I hope, and I tentatively believe, that solutions to our pollution problems will be made. Probably not in what’s left of my lifetime, but not that far off, either.

Sitting there in the sauna, in my cute, but bad for the environment bathing suit, I thought I could envision a future where kids could still enjoy a day of fun at the local pool.

Day 82 – Purge the Plastic

This past weekend we took in our recyclables to the recycling station a few blocks away. I have been recycling for years. It can get to be tiresome – all that rinsing, sorting and storing, but it’s become such a habit that I’d feel guilty if I didn’t.

For the last little while I’ve really been focused on how much plastic we use. Not just personally, but collectively.

I understand that plastic has its uses and that it serves some very good purposes and that, without it, certain aspects of modern life would not be possible.

But, do we really need to individually wrap cucumbers and packages of cookies and crackers? Are little individual plastic encased pieces of cheese truly an advancement we can’t live without?

When I go grocery shopping I’m extremely conscious and picky about what I buy and how it’s packaged. If something comes in a cello-wrapped box and its contents are in turn cello-or-plastic wrapped – it ain’t ever going in my cart.

When I buy produce I rarely use those plastic produce bags. And if I do, I bring ones that I’m reusing or I use the cloth ones I bought especially for that use.

It is annoying to the cashiers, I’ve noticed, when they have to pick up my lettuce or celery and it’s not in a bag, and when they attempt to stick it in a bag and I stop them they get even more testy. I had one of them ask me one time if I wasn’t concerned about germs. I would be, I said, if I wasn’t going to wash everything once I got it home. She just glared at me.

The truth is we’ve become so tricked into thinking that covering our food in plastic is somehow preventing us from coming in contact with germs and dirt and bacteria. The only reason that plastic is there is to ensure less spoilage losses for growers, transporters and retailers.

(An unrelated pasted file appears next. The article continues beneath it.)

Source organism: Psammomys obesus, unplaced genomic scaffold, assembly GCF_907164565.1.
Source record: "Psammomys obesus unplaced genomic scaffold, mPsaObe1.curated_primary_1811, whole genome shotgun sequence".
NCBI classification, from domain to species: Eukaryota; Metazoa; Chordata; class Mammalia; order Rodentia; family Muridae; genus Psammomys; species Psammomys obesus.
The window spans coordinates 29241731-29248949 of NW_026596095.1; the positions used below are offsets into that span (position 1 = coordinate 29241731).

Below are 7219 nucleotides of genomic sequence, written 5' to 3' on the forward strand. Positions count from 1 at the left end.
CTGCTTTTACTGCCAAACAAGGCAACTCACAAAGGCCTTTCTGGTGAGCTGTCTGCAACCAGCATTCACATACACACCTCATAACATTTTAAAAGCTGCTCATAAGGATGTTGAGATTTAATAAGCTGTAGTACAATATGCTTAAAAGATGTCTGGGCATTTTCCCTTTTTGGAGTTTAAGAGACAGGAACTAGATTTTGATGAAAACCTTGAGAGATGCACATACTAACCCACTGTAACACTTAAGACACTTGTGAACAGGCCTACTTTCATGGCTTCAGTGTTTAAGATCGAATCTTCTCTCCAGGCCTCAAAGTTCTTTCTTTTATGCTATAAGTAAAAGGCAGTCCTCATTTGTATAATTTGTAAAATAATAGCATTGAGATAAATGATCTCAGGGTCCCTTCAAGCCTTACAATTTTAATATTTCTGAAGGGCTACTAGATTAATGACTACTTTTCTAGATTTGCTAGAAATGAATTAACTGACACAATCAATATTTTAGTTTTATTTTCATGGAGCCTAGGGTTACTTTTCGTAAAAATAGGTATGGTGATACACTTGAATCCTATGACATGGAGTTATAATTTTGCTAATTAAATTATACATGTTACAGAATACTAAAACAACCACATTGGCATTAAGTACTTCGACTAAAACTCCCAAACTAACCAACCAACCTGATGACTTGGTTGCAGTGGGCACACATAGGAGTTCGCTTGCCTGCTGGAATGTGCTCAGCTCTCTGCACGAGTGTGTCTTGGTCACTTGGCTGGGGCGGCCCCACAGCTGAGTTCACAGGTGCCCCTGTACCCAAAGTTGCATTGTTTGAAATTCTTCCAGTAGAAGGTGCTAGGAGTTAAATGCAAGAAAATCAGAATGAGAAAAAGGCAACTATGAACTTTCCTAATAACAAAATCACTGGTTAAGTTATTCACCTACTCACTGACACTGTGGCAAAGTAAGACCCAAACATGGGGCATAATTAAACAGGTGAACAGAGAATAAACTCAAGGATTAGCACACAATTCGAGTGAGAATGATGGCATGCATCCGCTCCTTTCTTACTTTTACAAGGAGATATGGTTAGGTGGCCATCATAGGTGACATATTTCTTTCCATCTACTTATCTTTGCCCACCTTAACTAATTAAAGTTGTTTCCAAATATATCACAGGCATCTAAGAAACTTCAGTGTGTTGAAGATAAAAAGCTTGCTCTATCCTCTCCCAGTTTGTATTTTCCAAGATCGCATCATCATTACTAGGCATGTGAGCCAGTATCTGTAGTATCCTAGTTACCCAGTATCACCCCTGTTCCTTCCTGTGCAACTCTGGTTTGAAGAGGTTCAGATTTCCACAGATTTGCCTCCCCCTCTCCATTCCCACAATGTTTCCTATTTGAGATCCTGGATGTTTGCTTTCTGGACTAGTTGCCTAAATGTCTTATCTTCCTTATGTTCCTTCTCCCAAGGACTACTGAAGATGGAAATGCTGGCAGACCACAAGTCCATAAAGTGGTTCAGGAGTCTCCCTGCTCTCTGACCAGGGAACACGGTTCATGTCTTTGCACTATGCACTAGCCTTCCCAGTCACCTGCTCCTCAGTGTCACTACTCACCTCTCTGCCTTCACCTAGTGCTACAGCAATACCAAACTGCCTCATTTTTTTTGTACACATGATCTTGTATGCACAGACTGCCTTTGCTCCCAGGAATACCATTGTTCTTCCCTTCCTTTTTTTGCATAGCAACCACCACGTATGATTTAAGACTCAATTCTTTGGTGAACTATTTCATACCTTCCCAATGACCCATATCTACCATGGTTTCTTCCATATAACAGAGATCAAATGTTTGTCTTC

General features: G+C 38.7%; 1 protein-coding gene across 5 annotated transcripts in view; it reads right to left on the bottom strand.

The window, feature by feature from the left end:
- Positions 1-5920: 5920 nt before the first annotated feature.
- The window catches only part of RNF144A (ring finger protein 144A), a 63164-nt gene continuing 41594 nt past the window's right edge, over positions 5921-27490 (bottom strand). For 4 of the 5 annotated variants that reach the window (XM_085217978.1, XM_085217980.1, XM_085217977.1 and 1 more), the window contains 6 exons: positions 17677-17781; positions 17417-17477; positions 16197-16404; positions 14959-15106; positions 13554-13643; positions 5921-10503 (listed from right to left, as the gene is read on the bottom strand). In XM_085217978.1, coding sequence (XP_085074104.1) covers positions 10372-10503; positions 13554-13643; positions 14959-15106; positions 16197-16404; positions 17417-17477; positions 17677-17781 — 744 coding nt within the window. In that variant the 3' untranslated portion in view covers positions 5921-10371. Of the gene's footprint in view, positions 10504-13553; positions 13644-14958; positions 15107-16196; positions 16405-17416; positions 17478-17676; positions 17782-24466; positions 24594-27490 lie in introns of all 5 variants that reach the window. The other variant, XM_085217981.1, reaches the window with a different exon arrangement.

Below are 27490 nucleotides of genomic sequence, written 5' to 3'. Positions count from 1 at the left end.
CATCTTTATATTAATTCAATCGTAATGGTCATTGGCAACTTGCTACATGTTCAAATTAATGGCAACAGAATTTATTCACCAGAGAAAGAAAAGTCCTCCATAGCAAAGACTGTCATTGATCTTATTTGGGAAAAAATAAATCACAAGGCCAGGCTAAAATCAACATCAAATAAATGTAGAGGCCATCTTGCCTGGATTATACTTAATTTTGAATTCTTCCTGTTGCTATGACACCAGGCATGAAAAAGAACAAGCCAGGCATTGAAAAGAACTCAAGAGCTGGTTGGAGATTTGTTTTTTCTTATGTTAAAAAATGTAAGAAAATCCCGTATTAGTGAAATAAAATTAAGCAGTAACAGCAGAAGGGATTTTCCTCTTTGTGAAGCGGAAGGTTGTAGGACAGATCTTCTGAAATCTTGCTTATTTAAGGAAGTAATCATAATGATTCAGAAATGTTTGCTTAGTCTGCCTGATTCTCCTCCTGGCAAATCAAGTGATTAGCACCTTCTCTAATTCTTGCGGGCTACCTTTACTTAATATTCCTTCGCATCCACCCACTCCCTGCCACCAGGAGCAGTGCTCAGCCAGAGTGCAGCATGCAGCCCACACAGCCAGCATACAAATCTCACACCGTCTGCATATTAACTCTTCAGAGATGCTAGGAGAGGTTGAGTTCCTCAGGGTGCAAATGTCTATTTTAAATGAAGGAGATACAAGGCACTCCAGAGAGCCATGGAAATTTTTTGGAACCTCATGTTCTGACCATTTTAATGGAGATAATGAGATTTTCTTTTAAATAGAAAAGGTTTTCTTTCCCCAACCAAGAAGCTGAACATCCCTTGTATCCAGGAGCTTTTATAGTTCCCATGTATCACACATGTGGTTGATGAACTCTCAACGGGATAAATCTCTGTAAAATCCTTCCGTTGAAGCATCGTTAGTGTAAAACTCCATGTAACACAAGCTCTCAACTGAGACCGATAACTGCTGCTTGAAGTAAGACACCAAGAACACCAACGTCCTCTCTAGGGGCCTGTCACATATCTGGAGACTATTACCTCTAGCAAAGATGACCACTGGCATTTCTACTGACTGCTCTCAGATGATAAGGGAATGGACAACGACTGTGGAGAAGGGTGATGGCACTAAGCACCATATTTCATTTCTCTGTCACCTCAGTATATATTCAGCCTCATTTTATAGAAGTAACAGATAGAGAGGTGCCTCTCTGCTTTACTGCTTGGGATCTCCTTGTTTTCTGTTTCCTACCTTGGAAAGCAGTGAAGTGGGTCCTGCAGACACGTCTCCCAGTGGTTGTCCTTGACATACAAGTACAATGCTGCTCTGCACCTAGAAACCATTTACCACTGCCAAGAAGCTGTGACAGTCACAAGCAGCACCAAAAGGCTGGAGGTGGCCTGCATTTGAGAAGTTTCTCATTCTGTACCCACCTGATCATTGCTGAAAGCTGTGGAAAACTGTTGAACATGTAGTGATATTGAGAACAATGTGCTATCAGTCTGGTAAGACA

Think about it – when summer comes and we all flock to farmer’s markets we’re not looking to buy fruits and veggies that are all wrapped in plastic,  are we?  No.  We want unwrapped produce that we can pick up, look at, smell and even taste. We bring our own bags and we happily pack our purchases into them. Why should shopping at a grocery store be any different?

The amount of plastic pollution in our world is staggering. It is a blight on the landscape and it’s poisoning our oceans, rivers and seas. The companies producing all this plastic are doing little to nothing to provide solutions to dealing with the waste their industry produces. Individuals and small concerned groups are trying to effect change, but in reality their efforts are miniscule in comparison to the problem.

A while ago I contacted Costco and asked them to reconsider how they send out their consumer magazine and flyers. Use a paper wrapper, I suggested, instead of encasing it in plastic. Costco, supposedly prides itself on how they contribute to environmental concerns. I have yet to receive a response.

Just yesterday, I sent an email to a clothing manufacturer. J.a.c.h.s Girlfriend, out of New York. I thanked them for making a very nice article of clothing, but I also thanked them for not attaching the extra button in a tiny plastic bag on a tiny plastic string. Instead, they sewed it to the washing instructions tag. Awesome.

Every little thing.

The next time you go shopping, do the world a favour, and send a message to manufacturers and distributors,  leave the plastic behind.